Addressing the lies men tell themselves to justify their use of pornography
“Unfortunately, what feels good in the moment can have damaging and lasting effects.”
- Eric Gomez, MS, LMFT, MHP
Have you ever felt such a strong need for something you were willing to rationalize obtaining it even though you knew it wasn’t the best thing for you? I think of individuals who have spent thousands of dollars on credit cards buying things they felt they needed in the moment, only to find themselves deeply in debt, and wondering if they will ever be free from such a heavy financial burden. This illustration speaks to the power of our ability to convince ourselves to do what feels good in the moment.
Unfortunately, what feels good in the moment can damaging and lasting effects. Consider situations where men and women have had sex with someone they didn’t know very well because the moment “felt right,” and they contracted an incurable STD as result. Rationalizing the need to view pornography can be just as easy and also lead to severe consequences in one’s life.
Dr. William Struthers, in his book Wired for Intimacy (2009), lists nine rationalizations men may use to justify their use of pornography:
1. Entitlement: “I’ve earned this.” Men may feel they deserve some sort of special treatment, that they should be given special permission to have this one outlet, and that they are exempt from the same moral standards as others.
2. Omniscience: “I know what you are thinking.” This is where a man assumes he knows the motives of those trying to help him (e.g., “My wife is just trying to control me.”), and thereby absolves himself of his inappropriate behavior.
3. Altruism: “I am keeping it quiet to protect others.” A man using this rationalization believes his secrecy is beneficial because it protects those he loves from the emotional pain of discovering his use of pornography.
4. Deception: “Nope, not me.” Deception is characterized by stating falsehoods, telling partial truths, or remaining silent. Men who utilize deception unfortunately deceive themselves regarding the severity and frequency of their use, and may not see their world is falling apart.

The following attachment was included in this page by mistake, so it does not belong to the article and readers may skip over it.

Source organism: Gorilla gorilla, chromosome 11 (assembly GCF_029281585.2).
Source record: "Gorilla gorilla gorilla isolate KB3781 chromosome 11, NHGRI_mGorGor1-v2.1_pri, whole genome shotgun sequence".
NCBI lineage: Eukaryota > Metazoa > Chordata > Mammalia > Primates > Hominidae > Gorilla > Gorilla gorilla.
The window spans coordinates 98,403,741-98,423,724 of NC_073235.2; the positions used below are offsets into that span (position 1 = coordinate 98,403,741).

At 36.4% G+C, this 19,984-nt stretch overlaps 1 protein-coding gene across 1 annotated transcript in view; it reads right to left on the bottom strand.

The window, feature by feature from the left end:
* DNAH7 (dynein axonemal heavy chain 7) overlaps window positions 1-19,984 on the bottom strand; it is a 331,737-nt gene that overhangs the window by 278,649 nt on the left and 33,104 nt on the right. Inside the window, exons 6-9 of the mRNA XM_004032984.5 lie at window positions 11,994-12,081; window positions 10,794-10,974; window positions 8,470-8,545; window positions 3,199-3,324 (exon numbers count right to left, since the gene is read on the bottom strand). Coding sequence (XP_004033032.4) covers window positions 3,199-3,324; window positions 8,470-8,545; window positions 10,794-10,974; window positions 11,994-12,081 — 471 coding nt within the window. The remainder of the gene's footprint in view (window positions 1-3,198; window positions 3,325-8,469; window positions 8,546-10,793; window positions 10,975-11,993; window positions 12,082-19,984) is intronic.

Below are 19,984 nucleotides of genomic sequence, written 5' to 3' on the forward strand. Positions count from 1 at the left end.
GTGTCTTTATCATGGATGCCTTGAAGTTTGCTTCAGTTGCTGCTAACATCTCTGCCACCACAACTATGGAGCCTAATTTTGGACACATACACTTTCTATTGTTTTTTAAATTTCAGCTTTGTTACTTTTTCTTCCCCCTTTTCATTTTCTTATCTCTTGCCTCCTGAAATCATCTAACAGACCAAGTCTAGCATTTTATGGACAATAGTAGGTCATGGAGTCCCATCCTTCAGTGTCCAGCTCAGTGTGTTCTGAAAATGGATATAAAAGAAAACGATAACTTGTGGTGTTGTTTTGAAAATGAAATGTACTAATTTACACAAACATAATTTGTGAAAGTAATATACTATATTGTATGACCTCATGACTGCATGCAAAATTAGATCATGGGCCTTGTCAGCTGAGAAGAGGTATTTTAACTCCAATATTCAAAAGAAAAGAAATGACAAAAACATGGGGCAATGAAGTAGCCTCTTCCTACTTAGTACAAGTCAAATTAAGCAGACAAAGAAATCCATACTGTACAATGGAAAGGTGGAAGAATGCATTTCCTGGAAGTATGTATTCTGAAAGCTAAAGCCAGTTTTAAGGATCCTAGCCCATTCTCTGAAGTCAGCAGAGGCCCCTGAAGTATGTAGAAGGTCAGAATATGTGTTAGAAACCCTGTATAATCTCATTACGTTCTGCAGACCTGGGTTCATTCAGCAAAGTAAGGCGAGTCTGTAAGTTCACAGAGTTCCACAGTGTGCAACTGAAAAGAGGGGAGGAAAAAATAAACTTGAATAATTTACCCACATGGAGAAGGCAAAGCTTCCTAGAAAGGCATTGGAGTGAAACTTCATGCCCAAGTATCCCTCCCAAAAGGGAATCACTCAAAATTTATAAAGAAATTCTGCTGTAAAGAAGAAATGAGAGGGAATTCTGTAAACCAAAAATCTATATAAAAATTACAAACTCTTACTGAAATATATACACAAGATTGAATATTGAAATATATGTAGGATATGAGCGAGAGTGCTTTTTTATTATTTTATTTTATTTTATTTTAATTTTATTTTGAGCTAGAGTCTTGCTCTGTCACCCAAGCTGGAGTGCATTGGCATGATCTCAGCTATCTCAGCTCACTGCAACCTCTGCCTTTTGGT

5. Blaming / Victimization: “It’s her fault.” Some men may blame others for their use of pornography, rather than accept responsibility for their actions.
6. Pride: “I am right, you are wrong.” A man may be so wrapped up in being right, he isn’t able to admit his actions are wrong.
7. Objectification: “They’re just models.” Pornography thrives on the objectification of other human beings. Men who use pornography tend to have difficulty seeing those they are viewing as anything more than objects.
8. Distraction: “I’ve been really stressed lately.” In some cases, men may shift the focus of their use onto something else. In their minds, the real issue may not be pornography but some other factor like work or family related stress.
9. Revenge: “This’ll show her/him.” This is where some men may view pornography as a way to wound someone (Struthers, 2009).
Developing the habit of viewing pornography and using the rationalizations listed above doesn’t take long. Dealing with the consequences of viewing pornography is substantially different. Facing the destructive effects of pornography in one’s life is an ongoing process that requires a substantial amount of time, thought, and effort. I’ve worked with men at various stages in their use of pornography and have seen some recover more quickly than others, but either way the damage done to their lives is significant. The core of who they are is affected spiritually, emotionally, and relationally.
There is simply no positive basis for men use porn. I know what our secular society says about viewing pornography, and frankly I’m not convinced. My clinical work with men dealing with pornography stands sharply against such secular notions such as:
It can help improve your sex life.
It can be educational.
It doesn’t harm marriages.
It doesn’t involve the exploitation of men and women.
My experience has shown me these excuses aren’t even debatable because they are such a far cry from the reality of what pornography actually does.
Let’s be honest, why would the purveyors of porn tell you anything different? They’re thriving in what has become a billion-dollar industry. Yet, the lives of individuals and couples I meet with on a regular basis unwaveringly dispute these claims. I am wholly convinced about the negative consequences of pornography and will do everything I can to help men break free, and remain free from them.
Overcoming the Bonds of Pornography
There are powerful resources available to help men break free from the grasp of pornography. As a therapist who has helped men heal from the damage pornography has done to their lives, I would be glad to serve as a resource for you and your family as you seek to do the same. I feel it is necessary to also state that this type of recovery isn’t something you have to do on your own. I want you to know God knows what you have done, but He also is ready to join with you in moving towards a life filled with strength, peace, joy and true masculinity.
To obtain more information on how to arrange a clinical consultation with myself, please visit seattlechristiancounseling.com.
Eric Gomez, MS, LMFT, MHP
Marriage & Family Therapist